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The American Catholic Almanac is meaty and fascinating

Simcha Fisher - published on 10/10/14

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If you’re like me and most of my American Catholic friends, any combination of the words “American” and “Catholic” gives you the heebie jeebies. Either you’re going to get one of those “Jesus was a republican, and food stamps are a mortal sin” tirades, or else we’ll be treated to another learned treatise on how the one thing the Pope needs to do right now, IF he’s really the Pope, is to pronounce anathema against people whose disgusting little irreverent offspring eat Cheerios during Mass.

Well, relax. This is not that.  Not at all. Instead,The American Catholic Almanac: A Daily Reader of Patriots, Saints, Rogues, and Ordinary People who Changed the United States does us a great service:  it reminds us, or teaches us for the first time, that the United States would not be the United States if it weren’t for all her Catholics.

The book is entirely factual, not pious, and will appeal to people who like history but are skeptical about the contributions of religious people. It’s a companionable, well-sourced antidote to the idea that Catholics are a monoculture of biddable, brainless sheep. You can’t read this book and not be impressed, at very least, by how much variety there  is in our complicated congregation, and how much individuality, not to mention courage, ingenuity, and good humor.

american catholic almanac 2

It’s my favorite kind of book these days: a one-a-day volume of 365 dated entries, each one highlighting some noteworthy American Catholic, place, or event.  Some of the folks profiled are famous (Norma McCorvey, Thomas Merton), but many are less so (songwriter Harry Warren, war hero John Basilone).  Some don’t act very Catholic at all (Justice Anthony Kennedy, mobster Dutch Schultz) and some, I had no idea were Catholic (Buffalo Bill, Clare Booth Luce).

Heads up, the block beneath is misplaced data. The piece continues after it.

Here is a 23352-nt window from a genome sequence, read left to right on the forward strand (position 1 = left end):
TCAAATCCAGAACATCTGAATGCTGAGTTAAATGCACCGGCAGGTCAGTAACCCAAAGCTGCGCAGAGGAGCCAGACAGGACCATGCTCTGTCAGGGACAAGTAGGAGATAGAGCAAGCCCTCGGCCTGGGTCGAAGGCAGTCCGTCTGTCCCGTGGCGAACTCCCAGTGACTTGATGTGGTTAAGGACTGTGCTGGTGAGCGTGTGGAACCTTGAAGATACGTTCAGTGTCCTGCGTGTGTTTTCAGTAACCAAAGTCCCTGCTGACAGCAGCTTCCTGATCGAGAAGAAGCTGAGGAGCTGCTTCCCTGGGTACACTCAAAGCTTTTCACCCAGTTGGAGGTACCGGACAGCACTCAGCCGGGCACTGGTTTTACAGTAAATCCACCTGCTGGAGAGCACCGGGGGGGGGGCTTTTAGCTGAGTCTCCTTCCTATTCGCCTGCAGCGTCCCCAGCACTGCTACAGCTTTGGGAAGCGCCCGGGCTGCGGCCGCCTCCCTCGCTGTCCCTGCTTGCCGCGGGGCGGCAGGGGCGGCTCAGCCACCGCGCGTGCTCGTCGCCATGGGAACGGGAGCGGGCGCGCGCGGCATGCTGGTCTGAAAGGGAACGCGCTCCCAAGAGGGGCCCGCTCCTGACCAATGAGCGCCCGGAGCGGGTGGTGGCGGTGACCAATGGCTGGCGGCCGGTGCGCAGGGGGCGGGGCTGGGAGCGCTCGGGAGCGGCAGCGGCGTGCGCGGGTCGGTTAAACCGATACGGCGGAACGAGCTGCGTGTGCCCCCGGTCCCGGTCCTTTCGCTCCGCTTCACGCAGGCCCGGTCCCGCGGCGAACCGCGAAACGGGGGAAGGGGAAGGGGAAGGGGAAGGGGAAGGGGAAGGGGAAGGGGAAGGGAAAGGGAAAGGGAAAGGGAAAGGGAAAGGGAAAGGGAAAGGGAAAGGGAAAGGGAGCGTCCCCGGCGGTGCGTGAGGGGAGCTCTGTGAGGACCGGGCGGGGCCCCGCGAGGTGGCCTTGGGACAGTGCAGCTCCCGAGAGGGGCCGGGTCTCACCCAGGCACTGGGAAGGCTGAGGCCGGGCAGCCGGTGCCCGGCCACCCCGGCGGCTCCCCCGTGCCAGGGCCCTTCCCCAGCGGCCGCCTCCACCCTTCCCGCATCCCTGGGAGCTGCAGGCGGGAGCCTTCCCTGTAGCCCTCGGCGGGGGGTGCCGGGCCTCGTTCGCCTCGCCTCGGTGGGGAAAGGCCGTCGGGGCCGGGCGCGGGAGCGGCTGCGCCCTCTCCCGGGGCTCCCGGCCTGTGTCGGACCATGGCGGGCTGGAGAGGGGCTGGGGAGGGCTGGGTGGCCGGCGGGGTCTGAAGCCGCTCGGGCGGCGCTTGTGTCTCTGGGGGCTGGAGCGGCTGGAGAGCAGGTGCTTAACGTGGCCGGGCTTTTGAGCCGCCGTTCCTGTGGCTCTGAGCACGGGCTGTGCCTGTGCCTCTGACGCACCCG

The book also offers tidbits of history, anecdotes about cities and monuments, and stories of love, war, crime, politics, evangelization, and of course sports. In all, a fascinating, variegated, and informative book, and clearly a labor of love by authors Emily Stimpson and Brian Burch.

I love the idea of a return to the almanac. It’s suited to the short attention span of modern readers (*sheepishly raises hand*) but is written for adults or intelligent kids, and it is meaty. The American Catholic Almanac would make a nice Christmas present in case you crazy American Catholics are already thinking that far ahead!

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